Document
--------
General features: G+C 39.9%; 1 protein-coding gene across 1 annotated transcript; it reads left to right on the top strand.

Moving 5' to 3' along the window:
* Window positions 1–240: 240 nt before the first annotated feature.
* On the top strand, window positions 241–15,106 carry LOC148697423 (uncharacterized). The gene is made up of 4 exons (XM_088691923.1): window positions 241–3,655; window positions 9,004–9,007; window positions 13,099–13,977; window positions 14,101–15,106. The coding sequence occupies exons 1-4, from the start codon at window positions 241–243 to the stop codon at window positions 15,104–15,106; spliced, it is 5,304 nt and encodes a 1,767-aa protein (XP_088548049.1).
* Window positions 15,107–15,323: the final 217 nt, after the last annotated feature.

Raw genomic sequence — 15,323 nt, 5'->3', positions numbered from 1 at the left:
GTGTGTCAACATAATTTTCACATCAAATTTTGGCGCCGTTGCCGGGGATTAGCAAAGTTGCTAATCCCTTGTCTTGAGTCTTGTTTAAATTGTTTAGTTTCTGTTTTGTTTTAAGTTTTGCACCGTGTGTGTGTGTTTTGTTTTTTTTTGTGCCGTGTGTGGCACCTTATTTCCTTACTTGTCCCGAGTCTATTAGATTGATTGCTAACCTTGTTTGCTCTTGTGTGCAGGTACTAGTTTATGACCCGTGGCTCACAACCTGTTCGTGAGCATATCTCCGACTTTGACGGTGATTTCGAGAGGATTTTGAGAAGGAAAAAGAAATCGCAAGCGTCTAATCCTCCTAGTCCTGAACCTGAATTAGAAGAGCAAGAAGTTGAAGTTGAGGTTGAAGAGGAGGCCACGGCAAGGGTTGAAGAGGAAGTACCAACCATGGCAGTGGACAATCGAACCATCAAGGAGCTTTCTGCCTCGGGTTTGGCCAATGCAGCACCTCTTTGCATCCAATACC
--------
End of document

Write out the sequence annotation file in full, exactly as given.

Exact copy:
General features: G+C 39.9%; 1 protein-coding gene across 1 annotated transcript; it reads left to right on the top strand.

Moving 5' to 3' along the window:
* Window positions 1–240: 240 nt before the first annotated feature.
* On the top strand, window positions 241–15,106 carry LOC148697423 (uncharacterized). The gene is made up of 4 exons (XM_088691923.1): window positions 241–3,655; window positions 9,004–9,007; window positions 13,099–13,977; window positions 14,101–15,106. The coding sequence occupies exons 1-4, from the start codon at window positions 241–243 to the stop codon at window positions 15,104–15,106; spliced, it is 5,304 nt and encodes a 1,767-aa protein (XP_088548049.1).
* Window positions 15,107–15,323: the final 217 nt, after the last annotated feature.

Raw genomic sequence — 15,323 nt, 5'->3', positions numbered from 1 at the left:
GTGTGTCAACATAATTTTCACATCAAATTTTGGCGCCGTTGCCGGGGATTAGCAAAGTTGCTAATCCCTTGTCTTGAGTCTTGTTTAAATTGTTTAGTTTCTGTTTTGTTTTAAGTTTTGCACCGTGTGTGTGTGTTTTGTTTTTTTTTGTGCCGTGTGTGGCACCTTATTTCCTTACTTGTCCCGAGTCTATTAGATTGATTGCTAACCTTGTTTGCTCTTGTGTGCAGGTACTAGTTTATGACCCGTGGCTCACAACCTGTTCGTGAGCATATCTCCGACTTTGACGGTGATTTCGAGAGGATTTTGAGAAGGAAAAAGAAATCGCAAGCGTCTAATCCTCCTAGTCCTGAACCTGAATTAGAAGAGCAAGAAGTTGAAGTTGAGGTTGAAGAGGAGGCCACGGCAAGGGTTGAAGAGGAAGTACCAACCATGGCAGTGGACAATCGAACCATCAAGGAGCTTTCTGCCTCGGGTTTGGCCAATGCAGCACCTCTTTGCATCCAATACC